This half-yoke is expected to be less stiff than a conventional chainstay, although a reinforcement may be used to strengthen the region.  If using a conventional chainstay, it would require extreme crimping or dimpling, which is a process used on many metal bikes with bigger tires.  The non-drive side uses a mostly unmodified Dedacaai ZeroUno s-bend stay.  

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Chainstay jig.

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Chainstays hooked up to the BB, not yet welded, checking tire clearance, simulating the location of a Shimano double crank and 36/22 chainrings.

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Waiting for seatstays.  Note: 44mm headtube, Paragon Sliders, True Temper bent downtube for fork crown clearance, custom seattube bend, 3x water bottle bosses with a series of 3 holes on the top and bottom of the down tube for big cages.  I like to us a 64oz. Klean Kanteen under the downtube.

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Chainstays welded, 29×2.4″ Maxxis Ardent tires on 41mm Ibis rims installed.  One centimeter of clearance on either side.


Shimano XT double crank installed with 32/22 chainrings.  Note, there should be an additional 2.5mm spaced behind the BB cup, which will improve crankarm and chainring clearance.  Tire clearance with 27.5×3.25 Vee Trax Fatty, which measures almost exactly 3.0″.

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Guess and check the dimensions and orientation of the portage handle, a first for Meriwether Cycles.  I first saw such a feature on a custom Sam Braxton ATB touring bike at ACA headquarters in Missoula.  It hung above Sarah’s head in the Cyclosource corner.  I asked Greg Siple why the bike had that extra tube.  He asked me to guess.  I didn’t know, and at the time it didn’t mean much to me.  I have since pushed and carried my bike for many miles and hours, and when looking for a better hand position, the memory of the Braxton frame came to mind.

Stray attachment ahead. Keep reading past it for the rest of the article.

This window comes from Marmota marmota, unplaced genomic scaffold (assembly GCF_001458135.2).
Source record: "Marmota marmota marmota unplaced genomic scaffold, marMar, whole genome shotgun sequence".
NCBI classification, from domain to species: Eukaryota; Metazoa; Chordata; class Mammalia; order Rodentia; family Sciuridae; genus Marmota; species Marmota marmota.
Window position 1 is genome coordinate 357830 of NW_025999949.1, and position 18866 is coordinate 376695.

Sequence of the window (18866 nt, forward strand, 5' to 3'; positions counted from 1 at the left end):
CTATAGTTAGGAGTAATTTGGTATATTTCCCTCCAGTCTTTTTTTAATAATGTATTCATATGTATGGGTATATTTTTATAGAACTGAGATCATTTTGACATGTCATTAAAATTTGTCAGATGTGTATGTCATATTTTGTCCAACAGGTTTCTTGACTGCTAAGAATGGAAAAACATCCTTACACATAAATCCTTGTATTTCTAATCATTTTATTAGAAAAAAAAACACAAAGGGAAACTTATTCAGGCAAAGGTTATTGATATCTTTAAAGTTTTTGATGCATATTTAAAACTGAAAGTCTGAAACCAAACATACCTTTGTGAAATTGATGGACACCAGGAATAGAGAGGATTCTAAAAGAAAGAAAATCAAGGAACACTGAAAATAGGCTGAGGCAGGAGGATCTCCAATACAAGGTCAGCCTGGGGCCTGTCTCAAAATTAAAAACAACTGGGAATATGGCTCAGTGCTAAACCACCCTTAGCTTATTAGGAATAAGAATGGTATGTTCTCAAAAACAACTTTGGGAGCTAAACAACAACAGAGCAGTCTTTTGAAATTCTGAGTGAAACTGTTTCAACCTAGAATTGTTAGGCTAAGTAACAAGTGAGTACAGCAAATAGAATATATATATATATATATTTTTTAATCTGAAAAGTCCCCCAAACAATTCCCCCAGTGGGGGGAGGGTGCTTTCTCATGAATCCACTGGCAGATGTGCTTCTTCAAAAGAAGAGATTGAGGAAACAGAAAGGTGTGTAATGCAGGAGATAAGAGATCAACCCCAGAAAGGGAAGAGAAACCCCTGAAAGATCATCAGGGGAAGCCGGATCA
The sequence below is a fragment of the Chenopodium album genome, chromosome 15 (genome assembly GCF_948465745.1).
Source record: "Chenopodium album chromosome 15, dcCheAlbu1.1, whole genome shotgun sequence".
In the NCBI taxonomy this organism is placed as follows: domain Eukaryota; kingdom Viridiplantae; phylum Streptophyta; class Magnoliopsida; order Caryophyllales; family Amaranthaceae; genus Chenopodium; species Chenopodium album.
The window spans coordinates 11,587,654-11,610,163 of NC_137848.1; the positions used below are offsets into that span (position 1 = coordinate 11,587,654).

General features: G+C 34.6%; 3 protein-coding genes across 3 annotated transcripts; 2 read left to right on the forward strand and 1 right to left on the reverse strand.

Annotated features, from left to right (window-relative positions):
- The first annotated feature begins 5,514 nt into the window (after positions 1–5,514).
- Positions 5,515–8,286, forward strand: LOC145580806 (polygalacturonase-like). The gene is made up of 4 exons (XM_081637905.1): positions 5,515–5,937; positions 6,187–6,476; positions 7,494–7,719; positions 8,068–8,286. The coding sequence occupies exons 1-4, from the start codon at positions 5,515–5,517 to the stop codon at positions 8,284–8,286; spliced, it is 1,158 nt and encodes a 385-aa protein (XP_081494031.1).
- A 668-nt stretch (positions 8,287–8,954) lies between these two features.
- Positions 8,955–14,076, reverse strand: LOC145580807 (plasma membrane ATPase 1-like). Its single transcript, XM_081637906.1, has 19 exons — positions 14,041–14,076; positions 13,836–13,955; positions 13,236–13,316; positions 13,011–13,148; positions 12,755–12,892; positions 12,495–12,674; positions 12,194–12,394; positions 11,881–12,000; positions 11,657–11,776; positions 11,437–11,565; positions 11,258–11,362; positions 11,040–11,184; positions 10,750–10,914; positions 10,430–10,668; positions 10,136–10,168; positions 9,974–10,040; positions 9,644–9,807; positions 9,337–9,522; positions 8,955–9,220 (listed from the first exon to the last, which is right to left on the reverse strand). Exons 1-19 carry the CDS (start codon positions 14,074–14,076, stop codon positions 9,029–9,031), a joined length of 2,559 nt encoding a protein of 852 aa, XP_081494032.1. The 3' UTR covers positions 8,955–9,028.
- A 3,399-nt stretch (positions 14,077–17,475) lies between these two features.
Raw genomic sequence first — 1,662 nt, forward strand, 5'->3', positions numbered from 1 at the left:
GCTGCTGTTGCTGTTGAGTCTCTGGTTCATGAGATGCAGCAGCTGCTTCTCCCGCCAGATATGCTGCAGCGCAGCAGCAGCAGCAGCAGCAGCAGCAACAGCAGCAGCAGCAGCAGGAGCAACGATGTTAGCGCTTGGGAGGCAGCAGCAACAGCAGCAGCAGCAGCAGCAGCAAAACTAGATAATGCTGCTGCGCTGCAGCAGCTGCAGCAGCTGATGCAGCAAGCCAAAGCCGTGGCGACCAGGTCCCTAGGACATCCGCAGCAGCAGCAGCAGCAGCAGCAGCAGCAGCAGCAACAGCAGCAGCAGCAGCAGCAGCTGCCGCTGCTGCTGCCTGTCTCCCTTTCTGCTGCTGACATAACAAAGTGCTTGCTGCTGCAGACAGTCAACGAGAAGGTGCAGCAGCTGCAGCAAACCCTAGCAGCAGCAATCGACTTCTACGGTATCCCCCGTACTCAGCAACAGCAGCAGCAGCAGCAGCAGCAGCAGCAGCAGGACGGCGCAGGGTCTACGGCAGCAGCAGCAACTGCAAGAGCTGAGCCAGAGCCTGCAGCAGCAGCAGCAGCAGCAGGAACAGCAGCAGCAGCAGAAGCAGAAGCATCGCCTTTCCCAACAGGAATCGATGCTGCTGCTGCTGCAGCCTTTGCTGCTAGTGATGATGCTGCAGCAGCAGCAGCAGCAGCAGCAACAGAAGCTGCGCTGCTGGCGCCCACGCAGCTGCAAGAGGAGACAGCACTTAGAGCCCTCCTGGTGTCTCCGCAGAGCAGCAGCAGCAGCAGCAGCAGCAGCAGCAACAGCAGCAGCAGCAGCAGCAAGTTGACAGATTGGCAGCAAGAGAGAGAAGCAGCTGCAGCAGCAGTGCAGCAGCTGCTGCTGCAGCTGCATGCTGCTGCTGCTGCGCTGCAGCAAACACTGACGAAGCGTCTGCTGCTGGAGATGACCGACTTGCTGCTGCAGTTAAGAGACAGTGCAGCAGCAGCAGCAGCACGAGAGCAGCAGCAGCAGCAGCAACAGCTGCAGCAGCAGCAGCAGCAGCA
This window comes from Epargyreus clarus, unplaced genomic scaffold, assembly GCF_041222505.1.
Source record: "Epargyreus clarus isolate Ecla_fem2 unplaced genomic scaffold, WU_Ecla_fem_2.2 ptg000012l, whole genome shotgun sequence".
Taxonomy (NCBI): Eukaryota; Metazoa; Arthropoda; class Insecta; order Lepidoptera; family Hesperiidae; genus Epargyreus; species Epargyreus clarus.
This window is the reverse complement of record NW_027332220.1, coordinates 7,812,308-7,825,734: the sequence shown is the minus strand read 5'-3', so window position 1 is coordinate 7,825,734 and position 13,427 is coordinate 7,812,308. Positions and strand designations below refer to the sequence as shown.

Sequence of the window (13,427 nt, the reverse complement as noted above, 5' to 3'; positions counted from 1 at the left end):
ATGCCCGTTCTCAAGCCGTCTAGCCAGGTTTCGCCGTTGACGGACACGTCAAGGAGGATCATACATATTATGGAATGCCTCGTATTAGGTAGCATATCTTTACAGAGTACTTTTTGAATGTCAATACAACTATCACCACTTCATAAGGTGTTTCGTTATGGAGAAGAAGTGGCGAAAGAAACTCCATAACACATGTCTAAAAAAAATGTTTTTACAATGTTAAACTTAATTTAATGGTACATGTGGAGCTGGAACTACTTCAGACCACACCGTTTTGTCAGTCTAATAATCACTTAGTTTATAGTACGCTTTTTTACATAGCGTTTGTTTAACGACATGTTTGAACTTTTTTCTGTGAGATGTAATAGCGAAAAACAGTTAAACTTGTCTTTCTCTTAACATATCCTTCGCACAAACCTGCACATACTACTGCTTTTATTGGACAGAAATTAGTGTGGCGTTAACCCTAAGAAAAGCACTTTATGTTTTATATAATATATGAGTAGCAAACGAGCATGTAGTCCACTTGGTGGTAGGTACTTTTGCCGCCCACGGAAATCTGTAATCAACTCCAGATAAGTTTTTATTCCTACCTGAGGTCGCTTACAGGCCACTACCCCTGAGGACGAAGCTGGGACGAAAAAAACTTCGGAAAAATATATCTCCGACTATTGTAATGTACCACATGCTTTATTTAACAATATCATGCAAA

Sam Braxton was a Missoula, MT framebuilder for many years, and also the owner of a local bike shop.  ACA has named an annual award after him– the Braxton Bicycle Shop Award— recognizing bicycle shops which provide outstanding service to touring cyclists in America.

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XL hands fit fine.  Larger diameter tubing might be more comfortable.  A little handlebar tape might help.  I’m thinking an ESI silicone grip could be really comfortable.  

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There are a few more details left including cable guides, a front derailleur mount, and paint.  Any suggestions on paint?  RAL numbers would help.  After some consideration, I am not interested in pursuing any raw finishes.  The bike will go to paint next week.


Correspondence: Designing a custom Meriwether

 What type of FRAME do you want?

Modern trail hardtail 29er with clearance for large-volume tires (2.4” plus mud), and some special considerations for long-distance travel. Your orange 29+ bike is gorgeous, for aesthetic reference. I can live with less than 3.0” tire clearance, but I need real 2.4” clearance. Ardent/Hans Dampf/Minion DHF plus mud. That’s the idea. 

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A series of letters with Whit Johnson, who meticulously designs and crafts Meriwether Cycles in Foresthill, CA in the foothills of the Sierras.  He specializes in modern hardtails, fatbikes and plus-sized bikes, big-tire road bikes, and bikepacking dream machines.  Whit has been kind enough to entertain over a dozen e-mail exchanges in the past week, some of them many pages long, to hone in on the perfect bike.  I was first attracted to his detailed exploration of frame design for big tires and adventurous rides.  These letters represent only a fragment of our discussion and are more about finalizing the details of the frame.  All images borrowed from Whit’s Flickr page, and all are recent projects. Visit the Meriwether Cycles site for more information, or Whit Johnson on Flickr for lots of half-naked bikes, and @meriwethercyles on Instagram.
N. Carman– 8/5/15: 
I rode the Kona Honzo yesterday, no ROS 9 in stock.  The Honzo felt good, nothing special, not as spry as I might have expected.  I think the ETT was 635.  Let’s stay closer to the Krampus and I will use a shorter stem if I want to change the seated position.  I’d rather subtract at the stem than add. You’re right, the longer TT lengths on these bikes is part of the feeling of security on the steep stuff.  How about 625mm, split the difference between the Krampus and the XXIX.
I meant that with changing standards, the single-bolt FD might become obsolete.  You know when you see a bike with a u-brake under the chainstay, or with roller-cams, that it was sold in 1986-87.  Just yesterday I saw a new FD mount on a 2016 Stumpjumper FSR that attached with one bolt from the back side.